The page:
Public opinion is a fickle thing. Most of the time even the public has no idea what the public is thinking.
A new survey shows that even though more than three quarters of the British public supports renewable energy according to the government, less than 10% think that more than three quarters of the British public supports renewables. Confused? So is everyone, apparently.
Essentially the survey reveals that even if an individual supports renewable energy themselves, they generally believe that renewables are unpopular with everyone else.
This crisis of confidence in each other’s commitment to clean energy was uncovered in a new poll from the Energy and Climate Intelligence Unit (ECIU), which set out to chart changes in public understanding on energy and climate issues. The survey also shows that only 16% of Britons are aware that ‘almost all’ scientists believe climate change to be caused by human activity.
The ECIU, a self-described “non-profit organisation supporting informed debate on energy and climate change issues in the UK”, conducted an identical survey this time last year, and has found a slight increase in awareness of public support for renewables. In 2014, 5% thought that three quarters of us were pro-renewables; this year, 9% think so.
Whilst the increase is certainly positive, the percentage is still worryingly low. Why do we assume that renewables are less popular than they are?
Robin Lustig, journalist and broadcaster who presented BBC Radio Four’s The World Tonight and now sits on the ECIU’s Advisory Board, suggests that a misleadingly negative narrative rolled out by the media is to blame for our collective lack of confidence in each other’s clean energy opinions: “there are still too many articles and programmes suggesting that climate science is discredited or that the public hate renewable energy.”
We should also question if the upward trend suggested in the survey will continue if the UK government persists in sending such mixed messages about its own support for renewable energy. The Conservatives’ proposed cuts to the solar feed-in-tariff, reduction in support for onshore wind and rejection of significant offshore wind farms have not only confused Al Gore, but could undo the gains shown in the ECIU survey over the past year in awareness of renewables support.
The stat that more than 75% of Britons support renewables comes from the Department of Energy and Climate Change’s (DECC) Public Attitude Tracker published in August 2015. It’s the same report that revealed widespread opposition to fracking, reporting this glowing testimonial in favour of the controversial natural gas extraction process: “the only group to be more supportive are those that haven’t heard of fracking”.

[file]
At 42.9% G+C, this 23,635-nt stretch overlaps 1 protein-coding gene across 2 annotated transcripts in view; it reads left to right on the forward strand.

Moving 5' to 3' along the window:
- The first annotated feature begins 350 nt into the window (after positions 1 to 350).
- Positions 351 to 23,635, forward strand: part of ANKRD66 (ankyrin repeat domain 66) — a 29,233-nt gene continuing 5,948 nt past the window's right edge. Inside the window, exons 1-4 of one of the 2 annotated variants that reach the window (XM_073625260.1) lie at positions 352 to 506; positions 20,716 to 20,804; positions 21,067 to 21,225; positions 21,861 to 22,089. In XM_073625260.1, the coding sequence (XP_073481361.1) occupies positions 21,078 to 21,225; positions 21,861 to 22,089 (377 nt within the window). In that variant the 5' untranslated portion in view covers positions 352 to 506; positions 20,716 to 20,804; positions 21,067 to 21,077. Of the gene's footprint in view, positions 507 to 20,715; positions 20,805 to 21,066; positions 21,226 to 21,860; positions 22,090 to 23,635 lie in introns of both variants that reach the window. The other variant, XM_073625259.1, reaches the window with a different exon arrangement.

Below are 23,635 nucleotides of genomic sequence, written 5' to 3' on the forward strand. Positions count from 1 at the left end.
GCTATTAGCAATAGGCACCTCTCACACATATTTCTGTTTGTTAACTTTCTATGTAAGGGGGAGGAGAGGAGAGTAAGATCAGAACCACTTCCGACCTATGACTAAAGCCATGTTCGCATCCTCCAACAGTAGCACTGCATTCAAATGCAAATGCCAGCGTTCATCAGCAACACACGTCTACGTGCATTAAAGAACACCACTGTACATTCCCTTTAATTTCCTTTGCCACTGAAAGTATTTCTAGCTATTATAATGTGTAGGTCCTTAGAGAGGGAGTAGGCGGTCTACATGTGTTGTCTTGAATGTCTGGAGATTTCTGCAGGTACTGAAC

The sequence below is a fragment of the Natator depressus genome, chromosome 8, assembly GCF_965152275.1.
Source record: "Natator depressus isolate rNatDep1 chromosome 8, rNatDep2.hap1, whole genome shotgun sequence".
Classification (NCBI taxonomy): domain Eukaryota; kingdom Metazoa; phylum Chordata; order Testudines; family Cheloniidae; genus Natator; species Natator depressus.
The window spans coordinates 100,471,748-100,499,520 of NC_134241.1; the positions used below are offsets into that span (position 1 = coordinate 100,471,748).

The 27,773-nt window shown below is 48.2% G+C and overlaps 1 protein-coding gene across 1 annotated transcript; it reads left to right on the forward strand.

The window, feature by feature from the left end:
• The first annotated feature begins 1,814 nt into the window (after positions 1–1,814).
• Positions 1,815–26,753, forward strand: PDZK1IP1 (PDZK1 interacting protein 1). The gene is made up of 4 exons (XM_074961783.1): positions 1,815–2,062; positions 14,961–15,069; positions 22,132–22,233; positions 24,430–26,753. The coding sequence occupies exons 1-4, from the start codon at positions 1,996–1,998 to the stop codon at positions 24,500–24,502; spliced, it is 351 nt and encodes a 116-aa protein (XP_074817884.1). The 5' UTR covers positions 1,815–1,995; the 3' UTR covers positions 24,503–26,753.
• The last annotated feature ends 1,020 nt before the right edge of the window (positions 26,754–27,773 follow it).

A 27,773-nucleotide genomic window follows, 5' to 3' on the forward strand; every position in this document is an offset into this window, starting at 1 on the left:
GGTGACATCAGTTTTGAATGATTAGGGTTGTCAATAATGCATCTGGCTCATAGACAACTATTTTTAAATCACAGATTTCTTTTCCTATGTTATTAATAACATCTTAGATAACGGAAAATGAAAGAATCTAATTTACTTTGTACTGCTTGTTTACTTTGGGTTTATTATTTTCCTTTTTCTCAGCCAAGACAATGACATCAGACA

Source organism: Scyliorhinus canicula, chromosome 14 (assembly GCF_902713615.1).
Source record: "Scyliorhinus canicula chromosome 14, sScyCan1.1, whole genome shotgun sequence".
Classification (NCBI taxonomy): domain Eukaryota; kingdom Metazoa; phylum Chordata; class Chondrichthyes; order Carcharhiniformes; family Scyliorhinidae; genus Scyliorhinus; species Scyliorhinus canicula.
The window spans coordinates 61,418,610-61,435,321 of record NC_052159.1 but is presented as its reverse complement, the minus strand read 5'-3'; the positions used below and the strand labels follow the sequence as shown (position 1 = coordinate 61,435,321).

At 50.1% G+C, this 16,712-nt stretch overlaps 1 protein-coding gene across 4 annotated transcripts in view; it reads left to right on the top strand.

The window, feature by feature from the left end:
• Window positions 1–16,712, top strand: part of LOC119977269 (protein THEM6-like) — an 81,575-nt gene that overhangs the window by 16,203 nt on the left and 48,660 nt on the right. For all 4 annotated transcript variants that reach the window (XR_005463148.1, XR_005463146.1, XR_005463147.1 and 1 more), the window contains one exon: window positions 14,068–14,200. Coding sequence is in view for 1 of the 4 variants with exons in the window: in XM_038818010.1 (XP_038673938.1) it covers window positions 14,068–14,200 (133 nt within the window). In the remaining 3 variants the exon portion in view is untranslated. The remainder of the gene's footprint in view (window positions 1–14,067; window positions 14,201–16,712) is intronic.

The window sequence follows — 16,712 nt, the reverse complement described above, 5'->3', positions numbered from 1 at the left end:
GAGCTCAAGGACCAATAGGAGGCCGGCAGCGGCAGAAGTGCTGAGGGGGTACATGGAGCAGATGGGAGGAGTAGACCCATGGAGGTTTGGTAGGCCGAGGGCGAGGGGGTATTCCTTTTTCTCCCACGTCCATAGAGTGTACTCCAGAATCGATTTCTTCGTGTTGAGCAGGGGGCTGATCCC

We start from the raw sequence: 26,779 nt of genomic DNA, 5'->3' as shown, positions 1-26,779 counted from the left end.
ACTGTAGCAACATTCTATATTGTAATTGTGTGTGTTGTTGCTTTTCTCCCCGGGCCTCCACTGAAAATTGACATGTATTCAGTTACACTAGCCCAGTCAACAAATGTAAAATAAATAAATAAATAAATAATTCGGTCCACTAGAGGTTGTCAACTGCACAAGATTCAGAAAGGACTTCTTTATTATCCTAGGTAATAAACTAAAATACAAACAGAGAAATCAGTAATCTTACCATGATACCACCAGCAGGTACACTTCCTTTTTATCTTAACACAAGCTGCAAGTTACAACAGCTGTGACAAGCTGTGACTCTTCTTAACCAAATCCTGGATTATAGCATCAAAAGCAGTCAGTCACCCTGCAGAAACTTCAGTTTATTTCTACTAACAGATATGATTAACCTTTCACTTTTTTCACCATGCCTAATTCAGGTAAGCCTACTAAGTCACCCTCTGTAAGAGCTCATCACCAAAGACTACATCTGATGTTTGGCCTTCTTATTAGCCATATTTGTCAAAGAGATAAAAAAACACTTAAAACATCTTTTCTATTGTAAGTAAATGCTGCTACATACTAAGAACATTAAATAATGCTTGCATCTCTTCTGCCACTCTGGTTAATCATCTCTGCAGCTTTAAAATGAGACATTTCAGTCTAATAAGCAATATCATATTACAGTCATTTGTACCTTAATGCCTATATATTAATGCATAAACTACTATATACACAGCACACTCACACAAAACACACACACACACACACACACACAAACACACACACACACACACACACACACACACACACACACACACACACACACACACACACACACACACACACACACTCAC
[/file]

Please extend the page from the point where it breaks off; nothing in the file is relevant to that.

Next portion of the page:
Climate change science
The survey also revealed that 16% of us know that ‘almost all’ climate scientists believe climate change is caused by human activity. Yet again, there is a discrepancy between people’s personal opinions and what they perceive to be the beliefs of others. 59% of British adults believe that climate change is happening and is mainly caused by human activity. They just don’t think that all the scientists have realised yet.
In 2014, just 11% were aware of the near total scientific consensus on anthropogenic climate change, so the numbers have shuffled up over the past year, but again the percentage is very low.
A much more encouraging statistic is the percentage of the public that think either ‘a majority’ or ‘almost all’ scientists believe climate change is manmade: 61%, which more closely matches the public’s own views on the matter.
A challenge to opinion leaders
The Earl of Selborne, a Conservative peer who chairs the House of Lords Select Committee for Science and Technology and sits on the Advisory Board of the ECIU, points out that in spite of the small increases in public awareness of renewables support, there is still “a substantial gap between perception and reality”. The Earl suggests that responsibility for closing that gap lies with “opinion leaders, notably in politics”, who must work to communicate more clearly on energy and climate change matters.
Shadow Energy Secretary Lisa Nandy delivered a speech on Labour’s plans for UK energy and global climate policy yesterday at the Labour Party Conference in Brighton, setting out her and Jeremy Corbyn’s vision for a transition to renewable energy and a ‘democratised’ energy sector. When it comes to renewables support, widespread community-based clean energy generation, if it does happen, would no doubt help to close the gap between perception and reality. Perhaps the Earl of Selborne could recommend something along these lines to his own party.